For most of the 20th century, it was Hollywood and the movie theater teaming up to capture the attention and imagination of American audiences. Big name actors, larger than life sets and epicly romantic stories full of escapism and drama. As the century grew old and expired, the Hollywood blockbuster was stronger than ever – cranking out summer popcorn flicks that continually broke record after record in ticket revenue along with Oscar-bait dramas and tragedies that showcased the best the craft had to offer.
While this was going on, the film’s younger sibling, television, was mired in a wasteland of reality programming. As movie producers spent more and more money on their event movies, TV execs struggled to gain audiences in an increasingly crowded landscape of niche cable channels and seemingly endless options. Broadcast networks, historically the powerhouses of television, were hemorrhaging viewers and looking to cut costs as their advertisers drifted away. This spawned the rise of reality television – programs that didn’t rely on expensive writers, but enticed viewers with cheap thrills, backstabbing and shock while spending very little money on sets or actors. As audiences were bidding farewell to what seemed like the last wave of good programming like Seinfeld and The X-Files, the future looked grim. And then something unexpected happened: movies got terrible.
Yes, the seemingly invincible Hollywood machine started to show its cracks. It seemed that the fountain of interesting and original ideas dried up and the studios were forced to rely on remake after remake and sequel after sequel. All the big-budget movies were now rehashes of movies from yesterday. The risk-averse producers realized that original-idea movies don’t play as well with audiences as they used to. Nowadays, it’s recognizable properties (that come with built-in audiences) that provide the best return on investment. People will flock to movies that have familiar franchise associations or even just familiar actors in them. Fail to provide either of those two elements and the movie will struggle.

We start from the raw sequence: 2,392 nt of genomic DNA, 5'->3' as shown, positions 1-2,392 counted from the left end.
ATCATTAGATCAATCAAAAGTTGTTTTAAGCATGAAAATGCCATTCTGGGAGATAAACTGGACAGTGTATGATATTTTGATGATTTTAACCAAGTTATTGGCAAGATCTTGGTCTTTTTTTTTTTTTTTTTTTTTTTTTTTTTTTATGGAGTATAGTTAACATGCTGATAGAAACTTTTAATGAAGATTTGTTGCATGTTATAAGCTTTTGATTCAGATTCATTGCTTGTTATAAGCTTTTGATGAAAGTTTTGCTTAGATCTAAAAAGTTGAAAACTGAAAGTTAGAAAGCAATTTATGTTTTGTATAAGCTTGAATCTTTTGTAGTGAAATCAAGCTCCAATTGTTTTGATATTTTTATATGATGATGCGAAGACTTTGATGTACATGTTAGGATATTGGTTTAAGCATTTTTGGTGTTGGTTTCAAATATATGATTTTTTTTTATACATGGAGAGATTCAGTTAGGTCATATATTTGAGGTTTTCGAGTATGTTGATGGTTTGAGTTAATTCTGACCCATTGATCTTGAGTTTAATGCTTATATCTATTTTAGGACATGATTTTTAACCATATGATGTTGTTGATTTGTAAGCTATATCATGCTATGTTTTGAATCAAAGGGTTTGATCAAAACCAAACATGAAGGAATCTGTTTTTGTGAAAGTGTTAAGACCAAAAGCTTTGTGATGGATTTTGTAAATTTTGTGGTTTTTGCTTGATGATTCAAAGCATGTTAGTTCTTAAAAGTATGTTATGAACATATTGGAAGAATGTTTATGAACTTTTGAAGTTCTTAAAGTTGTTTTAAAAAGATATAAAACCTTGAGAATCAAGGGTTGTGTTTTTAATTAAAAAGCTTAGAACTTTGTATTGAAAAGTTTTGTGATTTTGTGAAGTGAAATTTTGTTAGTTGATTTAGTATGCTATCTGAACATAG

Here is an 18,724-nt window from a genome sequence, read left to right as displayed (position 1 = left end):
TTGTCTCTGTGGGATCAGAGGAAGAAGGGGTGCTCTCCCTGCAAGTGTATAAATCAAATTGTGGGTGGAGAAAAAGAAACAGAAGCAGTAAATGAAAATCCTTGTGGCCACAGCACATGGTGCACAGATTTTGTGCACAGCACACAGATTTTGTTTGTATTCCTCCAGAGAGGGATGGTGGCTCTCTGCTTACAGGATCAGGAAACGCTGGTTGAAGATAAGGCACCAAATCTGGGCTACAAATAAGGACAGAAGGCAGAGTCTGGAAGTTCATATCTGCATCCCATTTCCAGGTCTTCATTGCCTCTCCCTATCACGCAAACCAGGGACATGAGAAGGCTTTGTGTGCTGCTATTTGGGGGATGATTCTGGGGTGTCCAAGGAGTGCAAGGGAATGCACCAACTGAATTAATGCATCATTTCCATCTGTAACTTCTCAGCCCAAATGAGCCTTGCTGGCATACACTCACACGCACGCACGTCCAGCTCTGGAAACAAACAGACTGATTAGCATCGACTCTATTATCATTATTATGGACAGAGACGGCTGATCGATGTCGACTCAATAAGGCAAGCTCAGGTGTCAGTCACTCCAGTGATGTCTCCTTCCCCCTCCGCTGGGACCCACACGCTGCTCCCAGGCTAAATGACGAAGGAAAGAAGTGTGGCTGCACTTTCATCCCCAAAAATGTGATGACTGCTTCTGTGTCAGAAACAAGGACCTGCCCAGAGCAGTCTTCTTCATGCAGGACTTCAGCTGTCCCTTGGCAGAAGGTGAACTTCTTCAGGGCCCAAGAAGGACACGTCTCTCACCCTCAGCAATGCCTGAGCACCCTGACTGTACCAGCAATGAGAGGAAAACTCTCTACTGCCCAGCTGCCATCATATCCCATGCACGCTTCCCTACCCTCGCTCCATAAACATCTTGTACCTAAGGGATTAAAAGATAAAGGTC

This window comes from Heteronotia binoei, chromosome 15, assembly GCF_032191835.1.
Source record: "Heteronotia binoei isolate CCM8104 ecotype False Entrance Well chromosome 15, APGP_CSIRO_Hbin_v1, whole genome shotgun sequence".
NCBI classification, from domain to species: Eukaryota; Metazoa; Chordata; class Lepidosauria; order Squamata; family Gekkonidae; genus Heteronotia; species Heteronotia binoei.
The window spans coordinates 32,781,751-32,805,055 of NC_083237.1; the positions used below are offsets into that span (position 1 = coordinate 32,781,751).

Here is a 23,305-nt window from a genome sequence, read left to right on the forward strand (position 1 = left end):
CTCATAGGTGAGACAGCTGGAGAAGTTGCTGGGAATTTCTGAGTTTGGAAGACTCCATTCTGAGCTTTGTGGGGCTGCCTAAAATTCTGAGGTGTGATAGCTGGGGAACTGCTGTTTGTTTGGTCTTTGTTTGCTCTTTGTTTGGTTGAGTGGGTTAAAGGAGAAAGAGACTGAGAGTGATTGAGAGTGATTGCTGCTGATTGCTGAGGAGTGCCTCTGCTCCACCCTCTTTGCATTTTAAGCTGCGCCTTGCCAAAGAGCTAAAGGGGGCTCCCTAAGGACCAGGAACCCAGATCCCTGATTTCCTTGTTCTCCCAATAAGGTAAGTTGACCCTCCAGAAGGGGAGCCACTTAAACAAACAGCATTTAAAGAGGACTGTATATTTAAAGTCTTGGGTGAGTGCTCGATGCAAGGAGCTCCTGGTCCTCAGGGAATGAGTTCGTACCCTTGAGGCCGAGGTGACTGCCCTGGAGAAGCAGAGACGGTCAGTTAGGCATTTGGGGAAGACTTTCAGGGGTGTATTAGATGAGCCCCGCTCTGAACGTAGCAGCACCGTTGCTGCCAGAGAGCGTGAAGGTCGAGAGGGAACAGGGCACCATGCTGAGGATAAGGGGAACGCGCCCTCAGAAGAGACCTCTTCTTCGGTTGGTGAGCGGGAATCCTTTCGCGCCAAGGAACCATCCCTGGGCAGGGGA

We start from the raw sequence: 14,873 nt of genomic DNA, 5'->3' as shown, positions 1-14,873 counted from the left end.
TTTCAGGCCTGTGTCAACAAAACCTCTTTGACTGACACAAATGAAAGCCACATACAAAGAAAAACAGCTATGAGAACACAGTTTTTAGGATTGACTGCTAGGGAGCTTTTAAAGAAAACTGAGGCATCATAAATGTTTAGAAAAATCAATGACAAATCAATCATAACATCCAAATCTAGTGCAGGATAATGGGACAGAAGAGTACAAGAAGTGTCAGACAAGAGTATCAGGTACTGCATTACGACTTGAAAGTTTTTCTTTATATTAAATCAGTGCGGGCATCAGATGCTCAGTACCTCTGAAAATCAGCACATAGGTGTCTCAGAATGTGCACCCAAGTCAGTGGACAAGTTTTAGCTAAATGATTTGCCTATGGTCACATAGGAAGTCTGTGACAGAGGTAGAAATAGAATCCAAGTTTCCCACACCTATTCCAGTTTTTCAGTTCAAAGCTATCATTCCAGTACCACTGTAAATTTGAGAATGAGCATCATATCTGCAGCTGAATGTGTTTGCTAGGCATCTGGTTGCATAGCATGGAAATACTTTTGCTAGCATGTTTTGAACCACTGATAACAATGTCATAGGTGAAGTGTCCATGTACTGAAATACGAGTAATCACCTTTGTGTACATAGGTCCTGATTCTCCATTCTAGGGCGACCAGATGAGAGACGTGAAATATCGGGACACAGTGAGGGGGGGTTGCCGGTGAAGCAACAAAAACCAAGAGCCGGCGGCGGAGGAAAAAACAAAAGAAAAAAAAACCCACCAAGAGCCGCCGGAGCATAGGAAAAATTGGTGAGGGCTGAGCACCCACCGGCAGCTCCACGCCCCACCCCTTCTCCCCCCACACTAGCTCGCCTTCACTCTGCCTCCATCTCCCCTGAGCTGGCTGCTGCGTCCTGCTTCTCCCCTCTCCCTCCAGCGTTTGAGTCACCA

So while many of these franchise films are viewed a good cinema, this remake/sequel epidemic has been raging in Hollywood for the past 10+ years now and has produced many a crappy film. Overall ticket sales at movie theaters has dropped, perhaps due in part to the film quality, but also likely due to the ubiquity of home theater systems that rival those at the multiplex. Of course, Hollywood has responded to that threat by going all-in on 3D technology in a clumsy attempt to pry people away from their 1080p, surround sound systems at home.
Meanwhile, the pendulum swings. The creative exiles of Hollywood have found homes on the forgotten island of television and, in doing so, have sparked what some are calling The Golden Age of Television.
Indeed, the drop in interesting ideas in Hollywood has tipped the scales in favor of interesting ideas on television. Savvy TV producers noticed an opportunity and jumped at the chance to create challenging and engaging stories in the medium of a weekly television series. Outfits like HBO, Netflix, AMC and FX have led the charge and now more and more networks are trying their hand at creative original programming. And television clearly has the upper hand over movies in the creativity department. Shows like Mad Men, Breaking Bad, Game of Thrones, Arrested Development, Dexter, The Sopranos, The Americans, Battlestar Galactica, House of Cards and Orange is the New Black are the topics of watercooler talk and not the latest, flash-in-the-pan big screen blockbuster. TV has even best film in the remake game by adapted classic films into amazingly good TV series like Fargo and Hannibal. The younger sibling of television has grown taller than her older sister.